Quick question … what’s a quintillion? I, for one, had to look it up. A quintillion is 1,000 trillion, or 1 followed by 18 zeroes. According to San Diego researchers, Americans in 2008 collectively consumed 10.8 quintillion words of information, more than doubling the 4.5 quintillion we consumed in 1980. This works out to 100,500 words per day per American — the equivalent of 4 Shakespeare
The Washington Post’s Jay Mathews devoted his weekly column to the Center’s report on 21st century education on Friday (“Finally some sense about 21st century skills”). Mathews singles out the report’s author, Craig Jerald, as being “astonishingly clear and insightful for a topic usually riddled with hyperbole.” In case you’ve missed, read Jerald’s report here.
This week, Deloitte LLP released a report based on its national educational survey asking 401 teachers what they thought was their primary mission. Deloitte then asked 601 lower-income students what they thought was the most important purpose of high school. The report suggests that there is a major disconnect between what students want out of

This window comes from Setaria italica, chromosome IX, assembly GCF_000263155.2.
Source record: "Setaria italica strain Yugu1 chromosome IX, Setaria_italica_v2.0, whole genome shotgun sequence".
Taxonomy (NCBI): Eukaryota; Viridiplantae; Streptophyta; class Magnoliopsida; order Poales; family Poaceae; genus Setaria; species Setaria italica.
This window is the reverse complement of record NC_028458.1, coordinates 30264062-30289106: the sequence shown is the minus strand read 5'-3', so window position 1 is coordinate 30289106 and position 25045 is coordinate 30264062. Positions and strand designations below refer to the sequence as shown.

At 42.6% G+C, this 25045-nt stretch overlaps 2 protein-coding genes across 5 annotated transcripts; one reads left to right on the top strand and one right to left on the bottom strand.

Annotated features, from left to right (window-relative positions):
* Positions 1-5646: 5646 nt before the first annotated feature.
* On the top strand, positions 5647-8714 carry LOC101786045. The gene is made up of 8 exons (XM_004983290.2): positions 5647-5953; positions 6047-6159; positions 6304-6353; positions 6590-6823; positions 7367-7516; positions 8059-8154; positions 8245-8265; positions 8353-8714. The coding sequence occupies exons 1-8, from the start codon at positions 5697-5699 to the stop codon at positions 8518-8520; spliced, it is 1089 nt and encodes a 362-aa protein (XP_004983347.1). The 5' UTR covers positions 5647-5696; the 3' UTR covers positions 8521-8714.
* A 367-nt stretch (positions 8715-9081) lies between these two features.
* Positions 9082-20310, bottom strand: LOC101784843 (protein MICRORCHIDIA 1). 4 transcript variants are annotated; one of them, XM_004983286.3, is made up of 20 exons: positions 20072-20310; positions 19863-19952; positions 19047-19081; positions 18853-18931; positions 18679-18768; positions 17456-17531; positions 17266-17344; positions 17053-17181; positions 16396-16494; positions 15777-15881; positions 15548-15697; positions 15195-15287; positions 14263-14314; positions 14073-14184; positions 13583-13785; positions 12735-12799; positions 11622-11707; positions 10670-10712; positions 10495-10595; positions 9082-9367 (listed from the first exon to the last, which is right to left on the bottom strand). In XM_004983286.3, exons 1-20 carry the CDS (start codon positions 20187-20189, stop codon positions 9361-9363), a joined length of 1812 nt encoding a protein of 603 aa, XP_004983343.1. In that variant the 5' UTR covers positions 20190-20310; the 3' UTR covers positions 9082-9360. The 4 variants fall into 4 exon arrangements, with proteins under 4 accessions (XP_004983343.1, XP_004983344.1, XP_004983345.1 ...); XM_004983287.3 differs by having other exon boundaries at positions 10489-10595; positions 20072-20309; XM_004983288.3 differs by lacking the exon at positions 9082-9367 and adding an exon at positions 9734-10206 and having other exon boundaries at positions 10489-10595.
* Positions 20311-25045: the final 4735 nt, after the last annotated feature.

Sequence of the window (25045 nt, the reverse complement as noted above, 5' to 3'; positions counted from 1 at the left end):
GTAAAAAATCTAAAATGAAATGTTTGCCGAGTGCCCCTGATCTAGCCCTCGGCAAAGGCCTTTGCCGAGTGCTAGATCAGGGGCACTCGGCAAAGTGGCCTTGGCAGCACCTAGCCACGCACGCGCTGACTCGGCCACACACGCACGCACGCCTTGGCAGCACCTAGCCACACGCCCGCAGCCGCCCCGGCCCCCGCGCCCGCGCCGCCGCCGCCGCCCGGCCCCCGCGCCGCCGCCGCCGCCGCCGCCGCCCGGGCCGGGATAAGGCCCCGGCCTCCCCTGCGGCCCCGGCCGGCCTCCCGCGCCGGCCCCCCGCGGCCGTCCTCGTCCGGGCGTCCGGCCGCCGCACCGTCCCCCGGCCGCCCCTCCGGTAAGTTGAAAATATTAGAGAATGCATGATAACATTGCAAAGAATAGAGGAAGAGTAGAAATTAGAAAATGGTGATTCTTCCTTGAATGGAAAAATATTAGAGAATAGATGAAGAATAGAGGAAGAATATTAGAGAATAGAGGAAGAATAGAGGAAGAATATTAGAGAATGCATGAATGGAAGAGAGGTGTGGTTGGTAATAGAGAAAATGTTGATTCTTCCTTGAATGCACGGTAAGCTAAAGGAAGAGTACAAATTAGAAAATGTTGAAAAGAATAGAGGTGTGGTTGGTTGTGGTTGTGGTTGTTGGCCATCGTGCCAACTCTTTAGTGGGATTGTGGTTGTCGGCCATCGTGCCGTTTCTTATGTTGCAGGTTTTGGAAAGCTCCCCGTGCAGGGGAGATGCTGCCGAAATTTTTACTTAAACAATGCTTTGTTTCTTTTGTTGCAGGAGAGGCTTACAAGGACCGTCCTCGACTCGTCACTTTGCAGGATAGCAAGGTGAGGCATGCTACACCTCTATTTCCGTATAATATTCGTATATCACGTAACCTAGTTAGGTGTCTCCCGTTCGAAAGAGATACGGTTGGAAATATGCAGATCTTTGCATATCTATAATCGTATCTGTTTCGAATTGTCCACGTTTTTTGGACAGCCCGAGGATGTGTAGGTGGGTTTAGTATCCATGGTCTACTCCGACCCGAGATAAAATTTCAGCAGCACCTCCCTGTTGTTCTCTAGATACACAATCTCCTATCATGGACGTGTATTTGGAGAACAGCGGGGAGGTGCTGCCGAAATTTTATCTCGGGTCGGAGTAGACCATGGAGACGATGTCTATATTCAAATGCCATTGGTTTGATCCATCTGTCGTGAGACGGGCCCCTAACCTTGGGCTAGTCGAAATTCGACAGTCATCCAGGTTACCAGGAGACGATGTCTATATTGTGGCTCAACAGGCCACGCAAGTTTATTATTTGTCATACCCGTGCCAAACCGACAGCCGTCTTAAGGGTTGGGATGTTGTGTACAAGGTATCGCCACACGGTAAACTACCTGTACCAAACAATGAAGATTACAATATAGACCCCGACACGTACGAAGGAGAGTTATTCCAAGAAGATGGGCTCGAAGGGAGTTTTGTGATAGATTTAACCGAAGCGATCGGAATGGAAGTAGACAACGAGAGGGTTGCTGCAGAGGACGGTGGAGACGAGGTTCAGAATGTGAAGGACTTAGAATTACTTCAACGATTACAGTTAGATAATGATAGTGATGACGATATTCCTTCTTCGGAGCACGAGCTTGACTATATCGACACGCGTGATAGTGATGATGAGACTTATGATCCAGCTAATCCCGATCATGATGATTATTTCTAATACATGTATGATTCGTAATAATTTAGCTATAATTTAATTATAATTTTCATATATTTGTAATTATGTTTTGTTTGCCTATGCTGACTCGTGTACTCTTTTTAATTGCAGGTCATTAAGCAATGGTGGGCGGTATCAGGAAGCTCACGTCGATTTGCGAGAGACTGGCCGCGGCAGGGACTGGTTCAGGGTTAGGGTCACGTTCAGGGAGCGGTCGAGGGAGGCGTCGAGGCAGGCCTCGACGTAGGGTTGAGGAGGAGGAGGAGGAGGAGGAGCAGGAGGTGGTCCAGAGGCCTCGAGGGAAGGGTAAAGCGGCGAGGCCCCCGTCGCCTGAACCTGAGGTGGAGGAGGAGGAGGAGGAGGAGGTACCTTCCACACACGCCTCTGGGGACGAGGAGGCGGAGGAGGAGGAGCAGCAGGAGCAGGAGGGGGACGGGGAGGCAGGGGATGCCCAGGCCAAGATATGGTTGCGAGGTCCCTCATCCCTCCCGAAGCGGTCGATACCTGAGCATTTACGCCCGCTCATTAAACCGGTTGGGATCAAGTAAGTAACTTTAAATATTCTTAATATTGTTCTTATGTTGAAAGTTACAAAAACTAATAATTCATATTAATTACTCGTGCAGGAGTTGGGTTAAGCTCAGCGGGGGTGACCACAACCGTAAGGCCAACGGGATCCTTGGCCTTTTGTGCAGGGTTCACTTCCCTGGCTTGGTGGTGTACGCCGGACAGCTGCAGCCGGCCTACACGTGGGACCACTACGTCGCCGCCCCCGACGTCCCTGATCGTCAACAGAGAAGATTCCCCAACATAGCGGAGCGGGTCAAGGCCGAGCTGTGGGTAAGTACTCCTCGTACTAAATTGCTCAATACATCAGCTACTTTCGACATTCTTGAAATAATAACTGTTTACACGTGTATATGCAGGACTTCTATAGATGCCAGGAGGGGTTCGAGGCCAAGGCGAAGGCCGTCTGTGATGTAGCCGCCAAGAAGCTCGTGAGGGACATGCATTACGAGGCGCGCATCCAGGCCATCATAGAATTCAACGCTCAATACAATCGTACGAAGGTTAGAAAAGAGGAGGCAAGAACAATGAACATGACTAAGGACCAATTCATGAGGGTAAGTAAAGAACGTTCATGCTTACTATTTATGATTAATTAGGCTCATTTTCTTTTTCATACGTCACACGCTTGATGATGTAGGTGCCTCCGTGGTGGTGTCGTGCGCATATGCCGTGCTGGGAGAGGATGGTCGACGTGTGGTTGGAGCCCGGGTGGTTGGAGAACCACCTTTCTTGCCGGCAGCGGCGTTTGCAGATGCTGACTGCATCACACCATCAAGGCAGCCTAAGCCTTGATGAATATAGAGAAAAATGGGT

I recently read something about a school district in Alabama that has developed a program to help high school students who struggle with reading comprehension skills. Surely, I thought, by the time students get to high school they understand what they are reading. But that isn’t the case. According to the National Assessment of Education Progress
“When are we gonna use this, anyway?” I know you’ve heard the complaint. Students pull it out for everything from math facts to adverbial phrases to history dates. Thankfully, our 21st century skills report provides the answer. Here’s my own analogy to explain. A friend of mine recently went through boot camp. In order to